The text was workshopped during Travis Holland's workshop What You Know: Writing Our Way Into the World
"Can I get you anything else, Bear Boy?" inquired the waiter of the neighborhood hole-in-the-wall café with an ill-contained smirk.
Bear Boy, a regular at the establishment, shook his head absentmindedly and continued to stare at his lonely cup of espresso. The waiter shrugged and resumed his place on the chair behind the bar. At two thirty in the afternoon, Bear Boy was his only customer. He struggled to understand young and able-bodied people like Bear Boy, who stayed idle during the work day. Though rather short and a bit too slender, Bear boy was almost handsome with his reddish hair and freckled baby nose. Today's outfit consisting of smart black pants and a white polo shirt, paired with his gelled hair smoothed to the left side, gave him a relatively important look. It was obvious that he was up to one of his usual endeavors, chasing the wind. The bouquet of fresh daffodils rested on the table next to his coffee cup was another proof of that. In his early twenties, Bear Boy still lived with his parents, plenty decent people. His father owned the pet store two blocks down the street and his mother was a nurse downtown. They had even given him a Honda to drive around, until he crashed it one night under odd circumstances. The waiter had gotten an earful about the occasion throughout most of the following week. If his own children turned out anything like that, he was convinced he would throw them out of the house and would do so for their own good. But he had to accept that not all parents had the same values.
As soon as the waiter took a seat, the door flew open and another neighborhood bachelor, Petey, walked in. His posture was slightly hunched, as usual, and he sported the stained overalls of a car mechanic. Petey occasionally ended up spending his afternoons at the café with Bear Boy, but at the moment he was gainfully employed. He nodded at the waiter and made a beeline for Bear Boy.
"You still here? She ain't coming, bro. Let's go now."
Bear Boy didn't move a muscle.
"I told you that one won't work, didn't I? Too stuck-up."
Bear Boy cringed his tiny nose, but remained silent.
"Have you swallowed your tongue, man?" Petey shook Bear Boy's shoulders and finally got a reaction.
"Quit that! You're gonna break my bones, Petey!"
"Finally! I feared you've gone mute. Now, pick up your stuff and let's keep movin'!" Then Petey's eyes suddenly fell on the bouquet. "You won't be needing those."
Petey snatched the flowers and attempted to dispose of them in the nearby trash can, but Bear Boy leaped up and grabbed them out of his hands before he could complete this act.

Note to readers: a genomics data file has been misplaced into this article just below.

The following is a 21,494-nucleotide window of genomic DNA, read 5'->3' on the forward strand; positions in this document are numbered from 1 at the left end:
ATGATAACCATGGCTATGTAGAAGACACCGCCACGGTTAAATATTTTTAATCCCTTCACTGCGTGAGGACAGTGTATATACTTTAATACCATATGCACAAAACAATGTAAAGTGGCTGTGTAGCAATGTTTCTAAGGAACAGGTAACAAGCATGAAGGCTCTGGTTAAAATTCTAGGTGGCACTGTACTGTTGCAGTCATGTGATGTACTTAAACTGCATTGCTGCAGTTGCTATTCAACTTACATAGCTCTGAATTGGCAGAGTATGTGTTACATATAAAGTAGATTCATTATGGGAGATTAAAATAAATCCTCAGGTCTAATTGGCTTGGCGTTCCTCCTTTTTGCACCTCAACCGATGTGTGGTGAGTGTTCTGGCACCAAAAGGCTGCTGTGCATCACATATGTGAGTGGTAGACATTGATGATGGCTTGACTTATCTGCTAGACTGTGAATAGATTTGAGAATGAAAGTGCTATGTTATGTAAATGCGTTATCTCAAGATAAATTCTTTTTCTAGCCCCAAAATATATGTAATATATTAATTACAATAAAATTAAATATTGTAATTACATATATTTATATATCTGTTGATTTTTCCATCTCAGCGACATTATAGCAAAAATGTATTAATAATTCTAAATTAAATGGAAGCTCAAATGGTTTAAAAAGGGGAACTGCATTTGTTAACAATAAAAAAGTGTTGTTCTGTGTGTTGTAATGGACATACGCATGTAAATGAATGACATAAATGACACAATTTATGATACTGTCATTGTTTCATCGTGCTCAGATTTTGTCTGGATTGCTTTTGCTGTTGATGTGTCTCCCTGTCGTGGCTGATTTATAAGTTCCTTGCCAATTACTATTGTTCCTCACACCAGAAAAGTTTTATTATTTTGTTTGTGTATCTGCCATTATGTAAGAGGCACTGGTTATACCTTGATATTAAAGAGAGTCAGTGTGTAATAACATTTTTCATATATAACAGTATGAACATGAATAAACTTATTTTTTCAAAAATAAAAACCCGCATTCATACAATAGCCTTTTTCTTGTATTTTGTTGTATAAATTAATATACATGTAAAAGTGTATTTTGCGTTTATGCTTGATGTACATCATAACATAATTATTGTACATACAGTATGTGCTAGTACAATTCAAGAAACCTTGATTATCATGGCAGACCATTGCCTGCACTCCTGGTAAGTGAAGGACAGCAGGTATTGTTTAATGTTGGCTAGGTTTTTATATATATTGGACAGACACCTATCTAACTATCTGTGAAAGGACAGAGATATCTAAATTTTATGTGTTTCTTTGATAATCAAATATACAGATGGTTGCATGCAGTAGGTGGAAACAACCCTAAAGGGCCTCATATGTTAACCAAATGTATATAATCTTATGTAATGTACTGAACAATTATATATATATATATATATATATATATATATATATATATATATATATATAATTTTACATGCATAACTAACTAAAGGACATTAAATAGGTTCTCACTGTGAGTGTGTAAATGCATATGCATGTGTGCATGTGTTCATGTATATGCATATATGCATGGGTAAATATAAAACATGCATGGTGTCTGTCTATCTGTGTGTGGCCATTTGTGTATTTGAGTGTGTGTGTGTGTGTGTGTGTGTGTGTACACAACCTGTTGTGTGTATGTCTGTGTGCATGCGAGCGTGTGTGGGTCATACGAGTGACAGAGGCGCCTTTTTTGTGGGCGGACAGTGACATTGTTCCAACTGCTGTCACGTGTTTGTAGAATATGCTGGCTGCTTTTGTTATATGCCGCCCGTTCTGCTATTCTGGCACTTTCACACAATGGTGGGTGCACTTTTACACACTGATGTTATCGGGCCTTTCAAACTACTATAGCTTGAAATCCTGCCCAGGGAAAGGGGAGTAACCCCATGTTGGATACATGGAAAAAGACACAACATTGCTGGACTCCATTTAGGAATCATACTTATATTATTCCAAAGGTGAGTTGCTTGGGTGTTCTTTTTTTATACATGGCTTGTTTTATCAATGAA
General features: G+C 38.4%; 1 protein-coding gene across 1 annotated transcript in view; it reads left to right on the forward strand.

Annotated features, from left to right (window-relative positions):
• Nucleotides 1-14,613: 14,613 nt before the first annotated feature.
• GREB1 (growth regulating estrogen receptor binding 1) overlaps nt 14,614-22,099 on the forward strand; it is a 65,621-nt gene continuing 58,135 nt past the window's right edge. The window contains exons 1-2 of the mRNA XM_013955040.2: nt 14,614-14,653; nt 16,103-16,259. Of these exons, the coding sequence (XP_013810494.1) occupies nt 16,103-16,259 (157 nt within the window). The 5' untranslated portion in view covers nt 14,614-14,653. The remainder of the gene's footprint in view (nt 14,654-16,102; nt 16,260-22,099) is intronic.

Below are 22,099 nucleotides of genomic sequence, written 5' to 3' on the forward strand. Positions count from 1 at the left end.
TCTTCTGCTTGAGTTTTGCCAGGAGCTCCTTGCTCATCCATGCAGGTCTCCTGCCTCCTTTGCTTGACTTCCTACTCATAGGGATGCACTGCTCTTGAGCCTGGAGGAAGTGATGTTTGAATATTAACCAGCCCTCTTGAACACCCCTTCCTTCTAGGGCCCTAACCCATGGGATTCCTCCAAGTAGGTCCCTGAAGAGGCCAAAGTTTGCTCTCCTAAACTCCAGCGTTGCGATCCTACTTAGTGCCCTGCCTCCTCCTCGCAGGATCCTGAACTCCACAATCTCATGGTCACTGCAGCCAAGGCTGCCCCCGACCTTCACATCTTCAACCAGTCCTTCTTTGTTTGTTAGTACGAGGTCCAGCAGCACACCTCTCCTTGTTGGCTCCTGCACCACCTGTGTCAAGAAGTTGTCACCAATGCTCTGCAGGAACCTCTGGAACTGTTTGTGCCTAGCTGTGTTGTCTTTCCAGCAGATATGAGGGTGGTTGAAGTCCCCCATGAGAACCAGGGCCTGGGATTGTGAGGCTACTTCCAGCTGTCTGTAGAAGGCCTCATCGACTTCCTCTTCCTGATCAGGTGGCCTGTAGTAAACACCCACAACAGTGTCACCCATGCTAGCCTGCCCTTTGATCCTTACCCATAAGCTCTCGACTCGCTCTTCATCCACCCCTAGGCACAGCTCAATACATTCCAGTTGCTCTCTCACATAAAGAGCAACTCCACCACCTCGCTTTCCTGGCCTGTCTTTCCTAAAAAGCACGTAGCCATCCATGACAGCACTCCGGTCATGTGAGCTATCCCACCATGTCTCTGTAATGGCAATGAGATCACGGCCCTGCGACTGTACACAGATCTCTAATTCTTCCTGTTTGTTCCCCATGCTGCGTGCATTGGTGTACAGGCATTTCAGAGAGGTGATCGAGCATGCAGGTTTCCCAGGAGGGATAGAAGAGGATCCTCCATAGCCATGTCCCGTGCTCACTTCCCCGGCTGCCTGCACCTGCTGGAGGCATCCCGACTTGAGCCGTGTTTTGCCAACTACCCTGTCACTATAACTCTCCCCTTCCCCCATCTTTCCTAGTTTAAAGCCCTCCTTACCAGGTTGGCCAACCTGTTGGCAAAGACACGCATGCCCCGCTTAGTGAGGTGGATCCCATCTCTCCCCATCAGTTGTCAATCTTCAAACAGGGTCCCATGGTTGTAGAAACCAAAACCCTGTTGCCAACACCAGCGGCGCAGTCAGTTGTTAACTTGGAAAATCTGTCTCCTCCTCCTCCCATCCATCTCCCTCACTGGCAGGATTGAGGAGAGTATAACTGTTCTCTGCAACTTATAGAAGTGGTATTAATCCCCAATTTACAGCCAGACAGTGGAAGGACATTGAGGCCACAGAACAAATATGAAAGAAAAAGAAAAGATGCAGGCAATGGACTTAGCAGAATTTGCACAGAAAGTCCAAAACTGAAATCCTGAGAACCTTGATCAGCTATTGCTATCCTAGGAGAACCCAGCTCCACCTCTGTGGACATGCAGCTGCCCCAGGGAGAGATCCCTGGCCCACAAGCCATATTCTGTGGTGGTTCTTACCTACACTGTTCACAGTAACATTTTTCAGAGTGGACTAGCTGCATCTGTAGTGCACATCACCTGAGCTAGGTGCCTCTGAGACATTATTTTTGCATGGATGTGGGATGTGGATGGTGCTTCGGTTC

"What are you doing? Do you know how much this bunch costs?" he hissed.
"I know no such thing. But knowing you, I doubt it you paid a dime for it."
Solemnly, Bear Boy acknowledged: "That's right. I didn't."
"Now, let's skip this place. Remember, you never wait for a woman more than five minutes. Petey's law. Besides, the old man over there is staring at us." Petey lowered his voice, but the waiter still heard him, which caused the man to commence zealously wiping at a dusty wine class with a cloth napkin. He had to admit that watching the scenes his customers occasionally bestowed upon him was one of the few perks of this job.
"You'll find another sugar mamma, be sure of it. She's not the only one. Besides, the loss is entirely hers. Just look at you." Petey said, unconvincingly.
"When is life gonna smile at me, Petey? When am I gonna find my perfect girl?"
"One with lots of cash that's also gonna fall for you ain't so easy to find." Petey shook with laughter.
"Quit that! Wouldn't you wanna be married into money, Petey?"
"I say, that won't be too bad. But I doubt such a thing is gonna happen to someone ordinary like me," concluded Petey, thoughtfully.
"Well, you work hard at things and wait, till they happen. Someday they will, if you set your mind on them."
"What about that girl, what was her name? The granddaughter of the old librarian lady?" suddenly remembered Petey. "She any good? Her old man is loaded."
"Who? Missy? Nah, she is too young. I don't wanna have to deal with the cops again," cut him off Bear Boy.
"Garbage. She goes to school with my cousin. That means she should be eighteen around this year. So, what do you say?"
"Fine. If you say so, let's do it," concluded Bear Boy and grabbed the flowers that were once again resting at the table. "Where did she live, again?"
Bear Boy and Petey headed towards the door.
"Wait, you haven't paid for the espresso!" the waiter shouted after them.
"Oh, my bad. Can you put that on my tab?" Bear Boy requested, his smile deploying all of his charm.
"You know I can't do this anymore, Bear Boy. The Boss won't allow it."
"Can you put it on my old people's tab, then?"
"Your parents haven't gotten a tab here, Bear Boy."
"Fine. Petey, do you have a few dollars? I'll pay you back." Bear Boy's face stretched in a silly grimace. "Pinky promise."
Petey reluctantly pulled out a few dollar bills from the front pocket of his overalls and threw them on the counter.
Aleksandra Tepedelenova McCrone is a graduate of the University of Nebraska at Omaha, US, and the The University of National and World Economy in Sofia, Bulgaria. She writes fiction and poetry and has published several short stories. Aleksandra resides with her family in California, where she splits her time between working at a regional government agency and volunteering to raise awareness of pediatric cancer issues.